Shared services catch on, but need to scale to digital proportions

At the IT level, services are shared more than ever, thanks to cloud.

"Shared services" is one of those elusive goals that make ROI projections look good, but implementation turns out to be a headache. The idea of shared services is that common applications and data sets can be accessible and reused by multiple departments or teams, without the need to reinvent the wheel every time. A recent survey among 1,295 members of the Society for Information Management (SIM) finds the shared service concept has been finally catching on.

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Photo: Joe McKendrick

The SIM data shows that over the last two years, the average percentage of IT services offered as shared increased by more than 50 percent -- from 42 percent in 2016 to 63 percent in 2018. More than 90 percent of organizations used at least some shared services. Tellingly, 37 percent of organizations indicated they deliver more than 90 percent of all IT in a shared service model.

The SIM report authors say cloud adoption has a lot to do with the continuing embrace of shared services -- 79% of executives report their cloud adoption has been on the rise.

Shared services is proving to be a viable option for IT services -- but will this model work at a higher level -- namely, as digital shared services? Here's where things get problematic, as it's difficult to scale digital services beyond the proof-of-concept stage, relates Rashi Agarwal of Boston Consulting Group in a recent post. "Even at many forward-thinking organizations, digital applications are largely limited to pilots," he states. "Most companies only have a handful of bots and AI algorithms actually in place and operational. Many are still in the proof-of-concept stage -- they are generating very promising early results, but they're still essentially experiments. And when it comes to scaling those initiatives up at an enterprise level, companies run into problems. Organizational silos, inertia, and established cultures and mindsets all get in the way."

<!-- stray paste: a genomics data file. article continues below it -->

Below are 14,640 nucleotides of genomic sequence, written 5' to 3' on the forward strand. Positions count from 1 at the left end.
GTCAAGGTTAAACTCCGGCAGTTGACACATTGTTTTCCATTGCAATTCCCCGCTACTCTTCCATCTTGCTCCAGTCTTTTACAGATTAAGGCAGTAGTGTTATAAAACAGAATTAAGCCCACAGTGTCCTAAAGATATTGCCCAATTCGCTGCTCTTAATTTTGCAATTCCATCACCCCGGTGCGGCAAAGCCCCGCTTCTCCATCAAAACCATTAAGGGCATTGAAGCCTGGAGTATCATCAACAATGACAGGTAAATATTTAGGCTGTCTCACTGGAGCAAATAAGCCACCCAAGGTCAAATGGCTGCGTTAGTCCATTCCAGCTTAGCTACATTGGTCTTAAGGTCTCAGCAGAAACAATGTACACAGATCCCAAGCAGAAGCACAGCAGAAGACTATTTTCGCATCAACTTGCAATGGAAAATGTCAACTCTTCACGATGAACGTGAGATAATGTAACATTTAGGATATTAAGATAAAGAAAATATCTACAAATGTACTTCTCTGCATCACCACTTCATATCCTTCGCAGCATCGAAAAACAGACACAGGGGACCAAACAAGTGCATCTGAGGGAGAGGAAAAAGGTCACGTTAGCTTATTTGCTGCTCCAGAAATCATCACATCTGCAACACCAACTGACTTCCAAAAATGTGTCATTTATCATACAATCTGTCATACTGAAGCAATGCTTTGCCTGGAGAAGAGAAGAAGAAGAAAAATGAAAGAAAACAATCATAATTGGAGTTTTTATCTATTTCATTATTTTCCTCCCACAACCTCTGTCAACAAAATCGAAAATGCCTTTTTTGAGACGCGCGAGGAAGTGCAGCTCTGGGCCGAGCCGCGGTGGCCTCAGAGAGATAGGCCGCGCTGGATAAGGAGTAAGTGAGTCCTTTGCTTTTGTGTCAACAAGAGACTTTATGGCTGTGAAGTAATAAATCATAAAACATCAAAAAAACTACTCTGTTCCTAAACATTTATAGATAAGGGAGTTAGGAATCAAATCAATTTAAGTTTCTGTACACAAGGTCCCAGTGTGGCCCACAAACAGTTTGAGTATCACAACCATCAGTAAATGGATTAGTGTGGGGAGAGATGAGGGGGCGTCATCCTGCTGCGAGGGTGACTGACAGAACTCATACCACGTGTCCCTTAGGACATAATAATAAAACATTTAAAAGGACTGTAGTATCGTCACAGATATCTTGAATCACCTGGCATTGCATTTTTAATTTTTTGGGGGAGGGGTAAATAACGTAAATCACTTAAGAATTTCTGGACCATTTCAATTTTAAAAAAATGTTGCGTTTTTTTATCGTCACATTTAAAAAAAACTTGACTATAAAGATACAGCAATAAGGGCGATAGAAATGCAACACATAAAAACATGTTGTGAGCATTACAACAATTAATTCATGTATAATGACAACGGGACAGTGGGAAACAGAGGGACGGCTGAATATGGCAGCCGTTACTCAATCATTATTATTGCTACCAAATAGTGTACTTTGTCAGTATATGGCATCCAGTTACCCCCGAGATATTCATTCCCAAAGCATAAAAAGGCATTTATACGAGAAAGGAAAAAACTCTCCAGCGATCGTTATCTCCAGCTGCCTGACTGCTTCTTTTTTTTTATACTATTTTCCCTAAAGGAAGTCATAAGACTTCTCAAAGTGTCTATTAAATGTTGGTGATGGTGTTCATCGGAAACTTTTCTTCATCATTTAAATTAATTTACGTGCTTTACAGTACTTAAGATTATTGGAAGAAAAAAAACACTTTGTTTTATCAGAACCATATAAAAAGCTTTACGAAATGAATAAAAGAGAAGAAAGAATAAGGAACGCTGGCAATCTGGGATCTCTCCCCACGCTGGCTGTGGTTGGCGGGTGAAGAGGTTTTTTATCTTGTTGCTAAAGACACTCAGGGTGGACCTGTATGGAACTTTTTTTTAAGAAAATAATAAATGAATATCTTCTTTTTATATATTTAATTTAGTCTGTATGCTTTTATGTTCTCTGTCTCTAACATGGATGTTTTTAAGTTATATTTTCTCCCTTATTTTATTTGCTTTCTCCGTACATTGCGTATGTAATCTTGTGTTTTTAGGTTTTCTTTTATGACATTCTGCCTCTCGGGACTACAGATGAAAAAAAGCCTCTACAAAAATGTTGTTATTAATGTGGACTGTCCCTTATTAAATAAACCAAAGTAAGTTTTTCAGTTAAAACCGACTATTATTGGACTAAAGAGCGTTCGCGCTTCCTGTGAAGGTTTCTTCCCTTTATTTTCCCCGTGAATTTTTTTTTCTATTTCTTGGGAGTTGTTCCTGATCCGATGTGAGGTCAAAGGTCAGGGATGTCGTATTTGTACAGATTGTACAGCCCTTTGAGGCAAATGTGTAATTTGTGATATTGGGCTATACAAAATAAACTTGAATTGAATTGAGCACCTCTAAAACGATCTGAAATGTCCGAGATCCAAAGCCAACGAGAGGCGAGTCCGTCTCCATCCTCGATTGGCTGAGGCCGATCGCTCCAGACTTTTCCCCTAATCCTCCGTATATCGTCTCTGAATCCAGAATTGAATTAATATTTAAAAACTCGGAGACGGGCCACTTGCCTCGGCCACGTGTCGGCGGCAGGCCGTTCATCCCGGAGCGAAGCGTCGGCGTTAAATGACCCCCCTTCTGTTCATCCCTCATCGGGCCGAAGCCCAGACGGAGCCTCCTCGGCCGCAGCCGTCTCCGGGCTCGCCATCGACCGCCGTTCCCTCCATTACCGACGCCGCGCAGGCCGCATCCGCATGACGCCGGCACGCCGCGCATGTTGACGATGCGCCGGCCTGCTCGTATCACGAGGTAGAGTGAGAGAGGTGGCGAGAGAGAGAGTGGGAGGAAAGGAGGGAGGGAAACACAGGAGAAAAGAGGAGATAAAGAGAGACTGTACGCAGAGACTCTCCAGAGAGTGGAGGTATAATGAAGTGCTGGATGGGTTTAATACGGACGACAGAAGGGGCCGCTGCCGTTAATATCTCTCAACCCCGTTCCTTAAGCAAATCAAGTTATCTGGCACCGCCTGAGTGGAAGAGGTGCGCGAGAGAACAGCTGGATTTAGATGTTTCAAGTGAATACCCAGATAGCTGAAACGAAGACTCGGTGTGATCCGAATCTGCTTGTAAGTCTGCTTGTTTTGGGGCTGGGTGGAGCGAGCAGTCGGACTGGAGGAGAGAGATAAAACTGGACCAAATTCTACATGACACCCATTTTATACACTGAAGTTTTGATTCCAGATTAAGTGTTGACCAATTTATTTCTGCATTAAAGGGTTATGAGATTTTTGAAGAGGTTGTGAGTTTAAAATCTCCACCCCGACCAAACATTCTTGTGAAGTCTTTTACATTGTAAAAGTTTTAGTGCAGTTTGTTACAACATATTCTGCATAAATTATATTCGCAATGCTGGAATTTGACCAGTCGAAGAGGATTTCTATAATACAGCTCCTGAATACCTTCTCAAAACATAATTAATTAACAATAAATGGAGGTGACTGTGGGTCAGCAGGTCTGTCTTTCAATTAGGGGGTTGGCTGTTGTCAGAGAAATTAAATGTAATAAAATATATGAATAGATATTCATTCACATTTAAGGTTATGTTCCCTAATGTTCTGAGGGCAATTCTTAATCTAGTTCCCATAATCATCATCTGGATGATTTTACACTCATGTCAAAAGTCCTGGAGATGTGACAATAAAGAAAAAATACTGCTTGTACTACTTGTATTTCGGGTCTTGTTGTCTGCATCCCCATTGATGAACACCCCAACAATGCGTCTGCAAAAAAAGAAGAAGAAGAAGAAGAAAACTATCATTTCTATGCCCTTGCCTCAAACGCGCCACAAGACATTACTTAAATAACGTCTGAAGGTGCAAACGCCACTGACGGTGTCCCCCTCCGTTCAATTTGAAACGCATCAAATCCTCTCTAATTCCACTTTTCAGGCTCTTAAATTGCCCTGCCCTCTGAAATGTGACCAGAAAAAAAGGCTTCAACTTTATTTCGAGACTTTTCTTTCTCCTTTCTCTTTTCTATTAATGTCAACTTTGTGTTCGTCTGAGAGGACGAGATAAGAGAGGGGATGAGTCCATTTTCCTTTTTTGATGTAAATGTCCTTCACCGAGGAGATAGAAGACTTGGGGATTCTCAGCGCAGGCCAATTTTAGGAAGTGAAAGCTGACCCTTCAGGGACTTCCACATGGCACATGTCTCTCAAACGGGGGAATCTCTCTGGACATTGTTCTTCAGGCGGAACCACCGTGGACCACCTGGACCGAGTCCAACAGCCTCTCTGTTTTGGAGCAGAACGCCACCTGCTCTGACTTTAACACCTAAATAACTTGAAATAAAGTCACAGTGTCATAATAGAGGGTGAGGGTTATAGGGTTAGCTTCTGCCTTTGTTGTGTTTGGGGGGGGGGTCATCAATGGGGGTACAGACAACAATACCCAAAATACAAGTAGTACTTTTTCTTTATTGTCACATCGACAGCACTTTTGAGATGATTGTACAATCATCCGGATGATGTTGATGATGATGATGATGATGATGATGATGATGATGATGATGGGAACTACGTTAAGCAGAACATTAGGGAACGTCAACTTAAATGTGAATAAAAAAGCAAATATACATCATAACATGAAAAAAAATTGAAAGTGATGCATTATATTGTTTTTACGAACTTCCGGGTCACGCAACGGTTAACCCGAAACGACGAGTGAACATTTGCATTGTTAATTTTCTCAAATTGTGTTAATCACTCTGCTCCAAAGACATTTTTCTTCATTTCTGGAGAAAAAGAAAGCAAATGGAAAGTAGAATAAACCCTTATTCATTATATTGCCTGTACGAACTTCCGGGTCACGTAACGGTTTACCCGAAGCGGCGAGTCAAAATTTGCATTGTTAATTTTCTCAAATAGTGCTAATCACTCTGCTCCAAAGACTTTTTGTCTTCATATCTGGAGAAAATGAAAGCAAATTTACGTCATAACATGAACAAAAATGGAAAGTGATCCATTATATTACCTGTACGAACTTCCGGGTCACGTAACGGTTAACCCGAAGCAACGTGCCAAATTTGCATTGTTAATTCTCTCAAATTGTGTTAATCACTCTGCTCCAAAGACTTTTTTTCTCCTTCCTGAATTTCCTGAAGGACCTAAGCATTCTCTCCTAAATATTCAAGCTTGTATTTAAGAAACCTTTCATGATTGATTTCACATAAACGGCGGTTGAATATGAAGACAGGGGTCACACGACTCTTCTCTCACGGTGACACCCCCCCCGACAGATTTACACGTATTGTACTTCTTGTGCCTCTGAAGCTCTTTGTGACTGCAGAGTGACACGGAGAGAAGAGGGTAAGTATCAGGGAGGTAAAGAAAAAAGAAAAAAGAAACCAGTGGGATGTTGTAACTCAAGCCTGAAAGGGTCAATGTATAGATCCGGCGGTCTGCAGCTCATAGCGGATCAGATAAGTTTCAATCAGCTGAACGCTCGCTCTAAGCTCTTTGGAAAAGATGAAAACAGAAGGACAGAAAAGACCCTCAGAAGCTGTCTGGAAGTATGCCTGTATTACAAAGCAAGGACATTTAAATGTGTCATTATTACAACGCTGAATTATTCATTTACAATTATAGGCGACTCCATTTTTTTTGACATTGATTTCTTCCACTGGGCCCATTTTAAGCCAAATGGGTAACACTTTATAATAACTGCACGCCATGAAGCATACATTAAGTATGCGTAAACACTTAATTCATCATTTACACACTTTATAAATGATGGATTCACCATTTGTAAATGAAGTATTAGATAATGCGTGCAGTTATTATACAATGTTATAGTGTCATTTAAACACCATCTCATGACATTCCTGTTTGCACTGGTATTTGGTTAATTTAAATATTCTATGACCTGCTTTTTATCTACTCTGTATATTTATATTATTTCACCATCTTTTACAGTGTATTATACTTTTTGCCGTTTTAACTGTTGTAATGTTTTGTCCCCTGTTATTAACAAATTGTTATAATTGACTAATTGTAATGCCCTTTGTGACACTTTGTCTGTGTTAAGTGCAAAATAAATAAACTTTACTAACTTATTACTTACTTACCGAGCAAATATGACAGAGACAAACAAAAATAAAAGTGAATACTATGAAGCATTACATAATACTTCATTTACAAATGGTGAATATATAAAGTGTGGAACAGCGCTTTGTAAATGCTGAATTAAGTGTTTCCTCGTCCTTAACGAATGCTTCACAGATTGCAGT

At the IT service level, there is movement toward shared cloud services, the SIM survey finds. While Software-as-a-Service (SaaS) is remained the most prevalent shared service (71 percent of all shared services in 2016 and 69 percent in 2018), Infrastructure-as-a-Service (IaaS) has dropped considerably from 24 percent in 2016 to 16 percent in 2018. This decrease is offset by increases to both Platform-as-a-Service (PaaS) (4 percent in 2016 to 9 percent in 2018) and Process-as-a-Service (1 percent to 5 percent).

"This indicates that organizations are finding strategic benefits from cloud investments that keep IT service delivery aligned with the diverse needs of various business units," according to the SIM survey's authors. (The full results of the SIM survey will be available in December.)

For achieving that scale for digital shared services, Agarwal makes four recommendations to get started:

  • Redesign processes end-to-end from the customer's perspective. "Rethink processes end to end, using a customer-centric perspective," Agarwal advises. "For example, what does the 'hire-to-exit' process look like from an employee's perspective? How does a supplier experience the 'procure-to-pay' process? Usually, that entails an enterprise-wide effort to break down organizational silos."
  • Take a holistic view of the technology and tools needed. Such tools can vary from Robotic Process Automation to blockchain. "Companies need to determine the right point on the spectrum for their needs.They also need to determine which vendors to work with. What is needed is a holistic view across multiple tools and applications, to see how all the pieces fit together."
  • Build foundational data capabilities. Data is "the raw ingredient that organizations need to fuel these applications. It takes a significant amount of data to create and train the algorithm to recognize patterns and make predictions based on those patterns."
  • Get the right talent in place. "If companies are to scale up their digital initiatives, they need a core nucleus of people that understand the technology, can apply it to different problems across business units, and begin to pollinate those skills to the broader workforce."